23 January 2020

How far away are the faraway places?


‘Faraway’ is a word that makes one think of the most beautiful places, destinations minimally touched by human beings. Idyllic. In a sense it tickles that part of our beings that is unhappy, disenchanted or even disgusted with the places we happen to inhabit, literally and metaphorically. It nudges the urge to ‘get away from it all.’

Not everyone can get away at will. Often the diurnal gets in the way. Sometimes it’s about means. And yet, there are some among us who have discovered the secret of retiring material needs, pushing aside the burdens of familial responsibility in order to pursue a dream, indulge a passion and do what pleases the heart.  

Tharindu Amunugama, fitness buff and photographer, gets away from it all so often that the ‘faraways’ seem to be where he has taken up residence, the city and ‘home’ places he occasionally visits. Just going by the photographs he posts on social media, it is easy to conclude that he has traveled the length and breadth of the island, gone to less-visited corners, discovered, breathed and photographed more landscapes, people and ways of being that anyone alive. The late Nihal Fernando, also a photographer, might be the only one who has seen more. 

Tharindu on occasion posts ‘the immediate’. People. Faces. Work. Customs and rituals. And yet, gives us bigger slices of the ‘faraways’ in the main; island-beauty that doesn’t find its way to travel magazines simply because eyes cannot transport that which they have not seen. He essentially and perhaps unintentionally issues an observation: you haven’t seen a fraction of the beautiful island called Sri Lanka. 

There are faraway places about whose existence we now know thanks to the likes of Tharindu. Some who think ‘somewhere outside Sri Lanka’ when thinking about dream-destinations might pause and consider exploring Tharindu’s ‘faraways.’ A related question can be put to them. Or to ourselves, if that’s the case.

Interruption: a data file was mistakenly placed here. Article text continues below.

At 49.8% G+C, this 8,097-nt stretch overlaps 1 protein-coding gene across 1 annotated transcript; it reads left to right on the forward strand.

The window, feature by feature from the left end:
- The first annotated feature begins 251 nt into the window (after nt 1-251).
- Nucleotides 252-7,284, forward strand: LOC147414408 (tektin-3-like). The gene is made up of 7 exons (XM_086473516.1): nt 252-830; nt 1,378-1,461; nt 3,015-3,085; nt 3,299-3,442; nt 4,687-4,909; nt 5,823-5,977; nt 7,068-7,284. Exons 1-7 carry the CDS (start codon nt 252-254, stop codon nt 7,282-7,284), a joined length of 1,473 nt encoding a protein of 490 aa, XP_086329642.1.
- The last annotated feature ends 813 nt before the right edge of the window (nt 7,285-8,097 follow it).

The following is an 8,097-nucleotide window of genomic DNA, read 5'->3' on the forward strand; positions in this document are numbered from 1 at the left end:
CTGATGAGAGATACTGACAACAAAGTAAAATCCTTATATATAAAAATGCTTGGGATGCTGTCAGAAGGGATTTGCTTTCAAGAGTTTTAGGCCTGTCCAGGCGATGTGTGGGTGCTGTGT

‘Have you seen your neighbors, lately?’  Put another way, ‘how much of your neighborhood have you seen?’ We can zoom in further: what’s in your garden? That’s just one example.

Have you ever stopped to look at the grass or weeds defying pavement stones? What’s under the moss covered brick that is one of several lining a bed of roses? What lessons about cycles or the eternal verities pertaining to birth, decay and death does the Bo tree hold as it sheds leaves in the hot months, puts out new light green and almost golden ones, have them turn a deeper green later and make them fall, one by one? What is the politics that blares out in cityscapes? What is the resistance that whispers off the walls? What are the splendid treatise  on the political economy of survival, contestation, frequent defeat and and rare victory are written in the silences amid the cacophony of battle and celebrations of the victors? 

Are they all so close that they are out of reach? Are we farsighted or shortsighted? Is gaze too long or not short enough? 

There’s something mercurial about ‘faraways’. Clearly touchable and yet hard to hold. We know it’s within reach, but we let it pass. We delight in Tharindu’s photographs. We like. We share. We comment. We ask, ‘Where? Where?’ We make a mental note, ‘must visit’. We sit in chosen residences and keep our doors closed. And that makes the immediate something outside our doors as fascinating as Tharindu’s magical destinations. 

There’s magic. Near and far. We are an island. A small one. Endowed with such varied beauty. We don’t have to travel far to encounter something so elegantly textured that the caressing would change the way we see the world and one another.

That’s another album embedded in the many that Tharindu posts on Facebook. It doesn’t look like a collection of photographs. A blank box then. He could titled it ‘the unseen.’ We have to acquire eyes to see the unseen, he seems to be saying, for since there are ‘faraways’ there must be  ‘nearbys.’ To be seen or to be passed over. To enrich or, in the passing, leave us poorer.

This article was first published in the DAILY NEWS [January 22, 2020]

malindasenevi@gmail.com

Other articles in the series 'In Passing...': 
[published in the 'Daily News' on Monday, Wednesday and Friday every week]



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